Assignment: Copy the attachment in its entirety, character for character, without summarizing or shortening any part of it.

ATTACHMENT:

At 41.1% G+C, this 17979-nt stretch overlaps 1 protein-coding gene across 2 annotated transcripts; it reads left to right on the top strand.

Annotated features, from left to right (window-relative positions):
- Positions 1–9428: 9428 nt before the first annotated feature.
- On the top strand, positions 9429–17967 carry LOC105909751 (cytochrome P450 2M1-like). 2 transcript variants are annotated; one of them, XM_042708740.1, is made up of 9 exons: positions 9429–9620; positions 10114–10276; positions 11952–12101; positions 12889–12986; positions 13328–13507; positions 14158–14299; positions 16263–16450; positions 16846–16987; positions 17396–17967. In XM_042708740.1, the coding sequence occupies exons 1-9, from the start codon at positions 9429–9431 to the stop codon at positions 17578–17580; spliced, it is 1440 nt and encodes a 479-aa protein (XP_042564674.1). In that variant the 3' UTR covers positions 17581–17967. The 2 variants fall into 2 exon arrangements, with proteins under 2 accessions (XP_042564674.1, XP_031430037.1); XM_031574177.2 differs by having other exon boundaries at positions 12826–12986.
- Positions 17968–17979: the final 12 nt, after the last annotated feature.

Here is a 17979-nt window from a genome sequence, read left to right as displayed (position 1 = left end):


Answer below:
At 41.1% G+C, this 17979-nt stretch overlaps 1 protein-coding gene across 2 annotated transcripts; it reads left to right on the top strand.

Annotated features, from left to right (window-relative positions):
- Positions 1–9428: 9428 nt before the first annotated feature.
- On the top strand, positions 9429–17967 carry LOC105909751 (cytochrome P450 2M1-like). 2 transcript variants are annotated; one of them, XM_042708740.1, is made up of 9 exons: positions 9429–9620; positions 10114–10276; positions 11952–12101; positions 12889–12986; positions 13328–13507; positions 14158–14299; positions 16263–16450; positions 16846–16987; positions 17396–17967. In XM_042708740.1, the coding sequence occupies exons 1-9, from the start codon at positions 9429–9431 to the stop codon at positions 17578–17580; spliced, it is 1440 nt and encodes a 479-aa protein (XP_042564674.1). In that variant the 3' UTR covers positions 17581–17967. The 2 variants fall into 2 exon arrangements, with proteins under 2 accessions (XP_042564674.1, XP_031430037.1); XM_031574177.2 differs by having other exon boundaries at positions 12826–12986.
- Positions 17968–17979: the final 12 nt, after the last annotated feature.

Here is a 17979-nt window from a genome sequence, read left to right as displayed (position 1 = left end):